A donation worth more than $1.7 million from the engineering firm Petroleum Experts (Petex) will allow students at Missouri University of Science and Technology to learn from the latest in petroleum engineering software tools.
Headquartered in Edinburgh in the United Kingdom, Petex has developed a suite of engineering software designed to improve the efficiency of oil and gas fields.
Petex has granted a license to Missouri S&T to use the petroleum engineering company’s Integrated Production Modelling suite. The software has a commercial value of $1,717,820.
“These petroleum engineering software tools are the standard across the worldwide oil and gas industry and are currently used by more than 350 oil and gas companies,” says Dr. Hamid Guedroudj, Petex’s technical director. “By incorporating these tools in the curriculum, Missouri S&T will make sure their petroleum engineering students have access to the latest and most widely used software in the industry.”
“Missouri S&T’s petroleum engineering program currently uses Petex software in production engineering, completions and artificial lift courses as well as graduate research,” says Dr. Shari Dunn-Norman, associate professor of petroleum engineering at Missouri S&T. “With this software gift, the full suite of programs will now enhance our capabilities in reservoir engineering and the geosciences.”
The Petex engineering models capture the physics, geology, engineering and fluid thermodynamics to model full production systems – from reservoir, the oil and gas wells, to the surface pipeline system and process. These models once built are used to optimize production for existing oil and gas fields and assist with the system design of new fields.
Dr. Shari Dunn-Norman, associate professor of petroleum engineering, adds that the donation will help students gain the skills necessary for their future. “This is the leading software in nodal analysis and production optimization from wellbore to surface pipelines and it is vital that our students are experienced in using it,” says Dunn-Norman.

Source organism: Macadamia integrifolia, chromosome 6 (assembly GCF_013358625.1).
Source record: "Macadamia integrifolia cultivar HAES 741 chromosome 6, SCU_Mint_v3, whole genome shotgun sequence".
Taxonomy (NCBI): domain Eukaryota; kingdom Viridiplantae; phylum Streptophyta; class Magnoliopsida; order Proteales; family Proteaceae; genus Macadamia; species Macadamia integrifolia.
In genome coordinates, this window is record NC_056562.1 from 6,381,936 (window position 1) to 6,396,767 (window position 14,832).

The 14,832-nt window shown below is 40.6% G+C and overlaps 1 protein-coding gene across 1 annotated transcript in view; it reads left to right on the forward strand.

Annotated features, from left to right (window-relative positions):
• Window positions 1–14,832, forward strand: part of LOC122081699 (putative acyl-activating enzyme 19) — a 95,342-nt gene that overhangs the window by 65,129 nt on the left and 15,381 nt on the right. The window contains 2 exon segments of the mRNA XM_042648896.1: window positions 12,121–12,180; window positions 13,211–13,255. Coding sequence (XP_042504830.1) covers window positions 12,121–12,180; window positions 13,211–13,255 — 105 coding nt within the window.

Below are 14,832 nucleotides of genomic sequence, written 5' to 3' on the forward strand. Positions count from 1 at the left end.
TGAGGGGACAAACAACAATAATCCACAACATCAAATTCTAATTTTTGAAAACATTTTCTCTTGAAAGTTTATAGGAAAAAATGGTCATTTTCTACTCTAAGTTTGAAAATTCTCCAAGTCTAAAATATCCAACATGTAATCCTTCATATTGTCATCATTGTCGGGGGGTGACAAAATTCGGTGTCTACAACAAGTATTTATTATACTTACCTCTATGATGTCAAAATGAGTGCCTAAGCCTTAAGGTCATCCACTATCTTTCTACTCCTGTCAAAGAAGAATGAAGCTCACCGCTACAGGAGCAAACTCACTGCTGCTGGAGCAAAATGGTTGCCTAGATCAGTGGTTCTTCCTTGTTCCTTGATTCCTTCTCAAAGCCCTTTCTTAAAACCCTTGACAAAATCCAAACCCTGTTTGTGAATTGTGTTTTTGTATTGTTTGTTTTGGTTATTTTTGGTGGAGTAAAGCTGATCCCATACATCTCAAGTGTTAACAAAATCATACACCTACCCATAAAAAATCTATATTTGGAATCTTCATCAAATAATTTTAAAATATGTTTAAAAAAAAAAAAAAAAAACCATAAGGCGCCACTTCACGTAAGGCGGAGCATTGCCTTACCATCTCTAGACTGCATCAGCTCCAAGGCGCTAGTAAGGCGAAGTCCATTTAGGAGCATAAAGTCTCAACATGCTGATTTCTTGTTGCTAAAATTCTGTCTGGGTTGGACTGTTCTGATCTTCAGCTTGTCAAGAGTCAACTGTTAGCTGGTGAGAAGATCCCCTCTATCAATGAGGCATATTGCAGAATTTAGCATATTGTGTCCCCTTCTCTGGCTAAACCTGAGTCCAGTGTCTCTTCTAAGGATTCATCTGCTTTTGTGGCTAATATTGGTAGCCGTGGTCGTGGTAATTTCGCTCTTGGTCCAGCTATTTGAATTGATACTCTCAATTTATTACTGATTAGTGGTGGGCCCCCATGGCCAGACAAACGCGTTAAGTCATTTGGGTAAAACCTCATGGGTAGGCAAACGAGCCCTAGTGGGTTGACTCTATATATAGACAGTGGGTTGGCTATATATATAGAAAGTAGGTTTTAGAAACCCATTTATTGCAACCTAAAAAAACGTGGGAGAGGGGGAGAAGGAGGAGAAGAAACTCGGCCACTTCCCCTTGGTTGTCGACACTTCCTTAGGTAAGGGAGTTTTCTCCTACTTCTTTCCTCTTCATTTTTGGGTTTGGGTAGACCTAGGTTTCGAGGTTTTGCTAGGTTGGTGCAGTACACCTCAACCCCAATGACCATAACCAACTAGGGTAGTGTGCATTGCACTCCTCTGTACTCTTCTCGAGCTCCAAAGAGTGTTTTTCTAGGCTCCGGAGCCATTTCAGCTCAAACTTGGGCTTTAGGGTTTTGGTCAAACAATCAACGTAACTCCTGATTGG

The Petex software will be used by more than 200 petroleum engineering students at Missouri S&T, as well as geology and geophysics students, says Dunn-Norman.
S&T’s petroleum engineering program is strongly integrated with the geosciences programs, she adds.
S&T students will now have access to the full Integrated production Modelling suite, which consists of the following:
PVTP, which predicts the effect of process conditions on the composition of hydrocarbon mixtures and fluid characterization
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MBAL, an analytical reservoir tool commonly used for modeling the fluid dynamic reservoir effects and material balance.
REVEAL, which is designed to study specialized reservoir effects and assess their impact on the injection, production and enhanced oil recovery from the reservoir, capturing the thermal, rock mechanics and chemistry.
PROSPER, a design and optimization program for modeling most types of oil and gas well configurations.
GAP, a multiphase oil and gas optimizer that models the surface gathering pipeline network of field production systems. GAP integrates dynamically the reservoir model (MBAL) and well models (PROSPER).
RESOLVE, a field engineering development tool that manages and control the IPM suite, Reservoir Simulators, Process Simulators to dynamically model, optimise and provide production forecasts of field operating scenarios. RESOLVE enables coupling of most major industry reservoir, process and economics simulation model to better evaluate and operate oil and gas fields.
“We’re very thankful to Petex for their generous donation and their support of Missouri S&T’s petroleum engineering program,” says Dr. Ralph E. Flori Jr., Gulf Oil Professor and Chair of geological sciences and engineering.